Headwall's micro-hyperspec sensors slated for Norway UAS project

By Emily Aasand | October 16, 2014

Columbia University will be using two high-performance hyperspectral imaging sensors designed by Headwall Photonics as part of its Air-Sea-Ice physics and biogeochemistry experiment. This remote-sensing project, funded by the Gordon and Betty Moore Foundation, will use a high-endurance unmanned aircraft system (UAS) to gather data on climate changes present in the Arctic Ocean around Svalbard, Norway.

“We chose the Headwall sensors for several reasons,” said Christopher Zappa, a Lamont research professor at Columbia’s Lamont-Doherty Earth Observatory. “The very high resolution allows us to collect and process vast amounts of spectral and spatial data upon which our research and analysis depend.”

The National Oceanic and Atmospheric Administration Pacific Marine Environmental Laboratory will operate the Manta, a UAS developed by Sensintel. The Manta is a large capacity, lightweight category UAS that can be carried, setup and operated by two individuals. According to the company, the Manta can be launched from any flat area, making it capable of both land and sea take-off and landing.  

“The UAS allows scientists to measure in places that typically are impossible to get to using ships or manned aircraft,” said Zappa. “This opens up the possibility for transformative understanding of the climate system. Since we’re using a UAS, we depend on ‘seeing’ as much of the ocean surface as possible, minimizing any aberrations or unwanted artifacts along the edges of the field of view.”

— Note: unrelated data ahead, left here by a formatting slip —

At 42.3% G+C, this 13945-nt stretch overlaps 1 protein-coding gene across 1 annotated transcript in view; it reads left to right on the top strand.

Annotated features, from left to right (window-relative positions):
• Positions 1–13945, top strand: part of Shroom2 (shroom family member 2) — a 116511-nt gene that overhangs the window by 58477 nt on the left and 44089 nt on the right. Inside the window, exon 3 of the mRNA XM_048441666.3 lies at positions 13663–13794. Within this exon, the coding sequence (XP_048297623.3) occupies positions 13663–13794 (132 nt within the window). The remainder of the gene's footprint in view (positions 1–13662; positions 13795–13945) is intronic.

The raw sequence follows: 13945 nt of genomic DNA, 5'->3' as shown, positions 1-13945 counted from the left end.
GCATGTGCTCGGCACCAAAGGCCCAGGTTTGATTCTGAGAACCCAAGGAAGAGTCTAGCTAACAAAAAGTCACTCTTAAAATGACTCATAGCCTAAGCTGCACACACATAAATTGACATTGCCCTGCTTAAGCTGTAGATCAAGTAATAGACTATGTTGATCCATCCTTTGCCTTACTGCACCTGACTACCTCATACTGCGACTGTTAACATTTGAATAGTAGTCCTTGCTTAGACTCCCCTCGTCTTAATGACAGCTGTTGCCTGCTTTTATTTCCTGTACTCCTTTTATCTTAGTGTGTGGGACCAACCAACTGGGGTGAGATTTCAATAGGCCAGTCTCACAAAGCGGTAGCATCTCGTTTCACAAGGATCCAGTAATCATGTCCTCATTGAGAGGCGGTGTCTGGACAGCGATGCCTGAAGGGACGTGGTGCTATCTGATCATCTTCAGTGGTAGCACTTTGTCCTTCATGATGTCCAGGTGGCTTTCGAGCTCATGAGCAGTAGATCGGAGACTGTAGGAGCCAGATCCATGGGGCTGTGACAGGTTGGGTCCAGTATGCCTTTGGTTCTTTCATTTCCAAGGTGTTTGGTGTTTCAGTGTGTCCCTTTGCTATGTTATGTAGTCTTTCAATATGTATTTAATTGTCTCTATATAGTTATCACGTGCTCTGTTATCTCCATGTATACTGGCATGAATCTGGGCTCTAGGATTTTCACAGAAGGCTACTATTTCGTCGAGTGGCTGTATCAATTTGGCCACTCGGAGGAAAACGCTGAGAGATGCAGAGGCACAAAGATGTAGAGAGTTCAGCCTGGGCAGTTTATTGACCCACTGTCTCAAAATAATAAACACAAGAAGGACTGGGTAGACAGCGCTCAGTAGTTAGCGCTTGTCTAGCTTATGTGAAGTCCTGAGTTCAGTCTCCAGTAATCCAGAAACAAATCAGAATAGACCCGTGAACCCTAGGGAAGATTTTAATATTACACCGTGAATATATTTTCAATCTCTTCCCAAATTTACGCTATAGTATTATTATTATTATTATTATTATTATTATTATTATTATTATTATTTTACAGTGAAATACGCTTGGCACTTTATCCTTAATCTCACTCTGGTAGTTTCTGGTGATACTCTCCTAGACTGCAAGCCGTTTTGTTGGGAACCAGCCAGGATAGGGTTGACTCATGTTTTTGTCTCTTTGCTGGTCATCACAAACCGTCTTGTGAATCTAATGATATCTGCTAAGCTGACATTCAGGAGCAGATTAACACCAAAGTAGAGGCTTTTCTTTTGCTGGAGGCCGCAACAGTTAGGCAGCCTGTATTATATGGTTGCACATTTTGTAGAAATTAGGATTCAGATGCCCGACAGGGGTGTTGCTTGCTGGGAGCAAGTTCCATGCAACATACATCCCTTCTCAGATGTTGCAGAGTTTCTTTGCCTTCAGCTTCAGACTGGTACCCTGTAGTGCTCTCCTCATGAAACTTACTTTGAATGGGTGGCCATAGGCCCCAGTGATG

The payload for ASIPBEX consists of two Micro-Hypersec sensors; one will cover the Visible-Near-Infrared range of 400 to 1000 nanometers while the other will cover the Near-Infrared range of 900 to 1700 nanometers. Both of which, the company said will help in detecting indicators of sea ice physics, solar warming and global carbon cycles.

The Hyperspec III airborne software allows researchers to collect, classify and interpret the spectral data collected during each flight using remote sensing applications that are fully automated with respect to sensor control and operation.

“Hyperspectral represents a crucial payload for any manned or unmanned deployment,” said David Bannon, CEO of Headwall. “But significantly notable is that the UAS has become a ‘go-to’ platform. This means not only smaller and lighter sensors, but also integrated solutions that factor in everything from LiDAR and data-management to post-processing tasks such as ortho-rectification that our software can handle.”  

Zappa leads the Observatory of Air-Sea Interaction Studies that conducts various research focused on the oceanic and atmospheric boundary layers including wave dynamics and wave breaking, air-sea carbon dioxide gas exchange, non-satellite remote sensing and boundary-layer processes. OASIS develops and deploys instruments including infrared, multispectral, and polarimetric cameras on different fixed and mobile platforms such as ships, aircrafts and buoys.